National Defense Authorization Act for Fiscal Years 1998 and 1999. Authorizes appropriations for FY1998 and FY1999 for military activities of the Department of Defense, to prescribe military personnel strengths for FY1998 and FY1999, and for other purposes. Introduced March 19, 1997; referred to Committee on National Security. Reported, as amended, June 16, 1997 (H.Rept. 105-132). Passed House, amended, by a vote of 304-120, June 25, 1997.

H.R. 2203 (McDade)
Energy and Water Development Appropriations Bill, 1998. A bill making appropriations for energy ans water development for the fiscal year ending September 30, 1998, and for other purposes. House Committee on Appropriations reported an original measure, July 21, 1997 (H.Rept. 105-190). Passed House, amended, by a vote of 418-7, July 25, 1997.

S. 936 (Thurmond)
National Defense Authorization Act for Fiscal Year 1998. Authorizes appropriations for FY1998 for military activities of the Department of Defense, for military construction, and for defense activities of the Department of Energy, to prescribe personnel strengths for FY1998 for the Armed Forces, and for other purposes. Introduced June 18, 1997; referred to Committee on Armed Services. Reported, as amended, June 18, 1997 (S.Rept. 105-29). Passed Senate, amended, by voice vote, July 11, 1997.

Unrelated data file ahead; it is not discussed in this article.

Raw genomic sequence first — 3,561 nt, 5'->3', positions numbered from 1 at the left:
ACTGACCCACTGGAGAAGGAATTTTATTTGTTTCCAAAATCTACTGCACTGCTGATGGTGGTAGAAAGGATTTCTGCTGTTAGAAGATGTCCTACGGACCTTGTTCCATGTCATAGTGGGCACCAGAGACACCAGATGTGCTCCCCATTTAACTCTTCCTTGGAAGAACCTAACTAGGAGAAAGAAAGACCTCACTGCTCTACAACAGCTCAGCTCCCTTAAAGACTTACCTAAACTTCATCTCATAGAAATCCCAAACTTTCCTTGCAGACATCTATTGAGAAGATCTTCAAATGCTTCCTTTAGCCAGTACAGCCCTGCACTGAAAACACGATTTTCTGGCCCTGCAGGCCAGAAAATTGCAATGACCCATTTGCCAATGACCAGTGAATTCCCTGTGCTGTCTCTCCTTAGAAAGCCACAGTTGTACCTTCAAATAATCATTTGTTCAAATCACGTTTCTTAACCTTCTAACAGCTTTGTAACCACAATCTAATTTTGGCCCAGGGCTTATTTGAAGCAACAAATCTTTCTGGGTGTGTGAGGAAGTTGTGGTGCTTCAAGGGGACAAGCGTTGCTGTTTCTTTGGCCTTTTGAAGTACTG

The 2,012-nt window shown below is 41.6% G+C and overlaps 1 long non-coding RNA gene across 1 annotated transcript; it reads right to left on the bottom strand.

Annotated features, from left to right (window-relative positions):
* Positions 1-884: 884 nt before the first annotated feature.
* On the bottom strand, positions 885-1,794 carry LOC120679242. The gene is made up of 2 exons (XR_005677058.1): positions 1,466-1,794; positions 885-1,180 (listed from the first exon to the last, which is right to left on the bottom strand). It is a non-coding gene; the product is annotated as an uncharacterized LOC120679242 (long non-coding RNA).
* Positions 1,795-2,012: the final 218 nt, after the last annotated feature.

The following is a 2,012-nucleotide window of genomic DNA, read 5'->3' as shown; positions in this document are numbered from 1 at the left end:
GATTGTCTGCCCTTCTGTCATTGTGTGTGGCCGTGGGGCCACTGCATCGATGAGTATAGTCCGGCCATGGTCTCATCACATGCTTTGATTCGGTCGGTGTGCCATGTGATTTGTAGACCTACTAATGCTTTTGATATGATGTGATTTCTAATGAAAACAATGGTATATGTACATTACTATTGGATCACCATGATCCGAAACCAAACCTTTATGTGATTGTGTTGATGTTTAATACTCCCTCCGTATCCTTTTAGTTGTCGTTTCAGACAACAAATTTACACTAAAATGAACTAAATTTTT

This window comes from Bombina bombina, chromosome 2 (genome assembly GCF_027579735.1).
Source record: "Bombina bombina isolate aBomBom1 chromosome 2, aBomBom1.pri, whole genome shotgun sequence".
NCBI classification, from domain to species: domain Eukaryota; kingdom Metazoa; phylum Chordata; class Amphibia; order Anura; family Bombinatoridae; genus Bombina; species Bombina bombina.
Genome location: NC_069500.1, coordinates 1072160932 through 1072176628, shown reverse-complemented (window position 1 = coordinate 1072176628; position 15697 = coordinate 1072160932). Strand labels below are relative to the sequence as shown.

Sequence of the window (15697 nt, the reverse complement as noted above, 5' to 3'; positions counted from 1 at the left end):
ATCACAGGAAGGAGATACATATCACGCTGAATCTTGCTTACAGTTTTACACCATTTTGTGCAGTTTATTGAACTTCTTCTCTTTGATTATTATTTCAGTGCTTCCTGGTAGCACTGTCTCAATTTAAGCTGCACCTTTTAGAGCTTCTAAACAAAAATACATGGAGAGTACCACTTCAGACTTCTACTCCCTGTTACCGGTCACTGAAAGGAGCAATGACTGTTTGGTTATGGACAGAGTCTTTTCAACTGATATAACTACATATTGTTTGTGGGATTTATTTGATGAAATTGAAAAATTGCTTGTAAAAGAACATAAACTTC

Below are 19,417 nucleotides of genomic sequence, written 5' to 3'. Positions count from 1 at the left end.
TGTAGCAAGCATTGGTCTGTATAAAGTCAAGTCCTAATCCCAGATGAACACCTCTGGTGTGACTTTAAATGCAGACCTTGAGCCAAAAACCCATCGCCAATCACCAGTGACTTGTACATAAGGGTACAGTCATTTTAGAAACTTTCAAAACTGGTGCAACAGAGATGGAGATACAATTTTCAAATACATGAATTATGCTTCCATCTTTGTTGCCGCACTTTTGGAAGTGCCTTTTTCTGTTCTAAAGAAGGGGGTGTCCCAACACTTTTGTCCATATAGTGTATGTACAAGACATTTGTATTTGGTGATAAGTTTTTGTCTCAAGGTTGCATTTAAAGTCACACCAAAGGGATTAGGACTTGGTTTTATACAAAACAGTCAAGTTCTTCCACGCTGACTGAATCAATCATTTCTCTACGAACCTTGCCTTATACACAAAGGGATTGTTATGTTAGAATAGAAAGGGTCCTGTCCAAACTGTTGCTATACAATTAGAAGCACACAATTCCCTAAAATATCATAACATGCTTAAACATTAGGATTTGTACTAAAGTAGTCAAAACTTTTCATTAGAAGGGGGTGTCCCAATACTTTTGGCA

S. 1004 (Domenici)
Energy and Water Development Appropriations Bill, 1998. An bill making appropriations for energy and water development for the fiscal year ending September 30, 1998, and for other purposes. Senate Committee on Appropriations reported and original measure; July 10, 1997 (S.Rept. 105-44). Passed Senate, amended, by a vote of 99-0, July 16, 1997.


FOR ADDITIONAL READING

U.S. Congress. Committee on Commerce. Subcommittee on Energy and Power. Oversight Hearing on Tritium Production. November 15, 1995. Serial No. 104-47.

U.S. Department of Energy. Office of Reconfiguration. Technical reference report for tritium production supply and recycling. October 1995.

-----Final programmatic environmental impact statement for tritium supply and recycling. Executive Summary. October 1995.

-----Record of Decision. Tritium supply and recycling programmatic environmental impact statement. Federal Register, v. 60. No. 238: December 12, 1995.

The MITRE Corporation. JASON Program Office. Accelerator production of tritium; 1995 review. June 27, 1995.

CBO Papers. Preserving the Nuclear Weapons Stockpile Under a Comprehensive Test Ban. Congressional Budget Office. May 1997.

CRS Reports

CRS Report 92-827. Tritium production alternatives; Transcript of a CRS seminar, by Jonathan Medalia.

CRS Report 96-11. Nuclear weapons stockpile stewardship: Alternatives for Congress, by Jonathan Medalia.